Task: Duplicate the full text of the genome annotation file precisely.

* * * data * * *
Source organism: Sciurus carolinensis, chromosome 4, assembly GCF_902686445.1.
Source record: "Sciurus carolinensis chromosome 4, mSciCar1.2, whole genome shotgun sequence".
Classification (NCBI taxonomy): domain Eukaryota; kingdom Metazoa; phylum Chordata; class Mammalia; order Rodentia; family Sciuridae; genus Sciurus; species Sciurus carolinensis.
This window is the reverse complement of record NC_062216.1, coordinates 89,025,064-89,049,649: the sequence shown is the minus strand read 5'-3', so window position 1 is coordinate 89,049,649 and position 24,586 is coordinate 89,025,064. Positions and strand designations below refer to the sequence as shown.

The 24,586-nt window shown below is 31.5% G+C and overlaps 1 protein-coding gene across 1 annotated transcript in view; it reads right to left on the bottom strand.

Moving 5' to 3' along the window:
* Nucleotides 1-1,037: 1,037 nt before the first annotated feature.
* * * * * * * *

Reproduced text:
Source organism: Sciurus carolinensis, chromosome 4, assembly GCF_902686445.1.
Source record: "Sciurus carolinensis chromosome 4, mSciCar1.2, whole genome shotgun sequence".
Classification (NCBI taxonomy): domain Eukaryota; kingdom Metazoa; phylum Chordata; class Mammalia; order Rodentia; family Sciuridae; genus Sciurus; species Sciurus carolinensis.
This window is the reverse complement of record NC_062216.1, coordinates 89,025,064-89,049,649: the sequence shown is the minus strand read 5'-3', so window position 1 is coordinate 89,049,649 and position 24,586 is coordinate 89,025,064. Positions and strand designations below refer to the sequence as shown.

The 24,586-nt window shown below is 31.5% G+C and overlaps 1 protein-coding gene across 1 annotated transcript in view; it reads right to left on the bottom strand.

Moving 5' to 3' along the window:
* Nucleotides 1-1,037: 1,037 nt before the first annotated feature.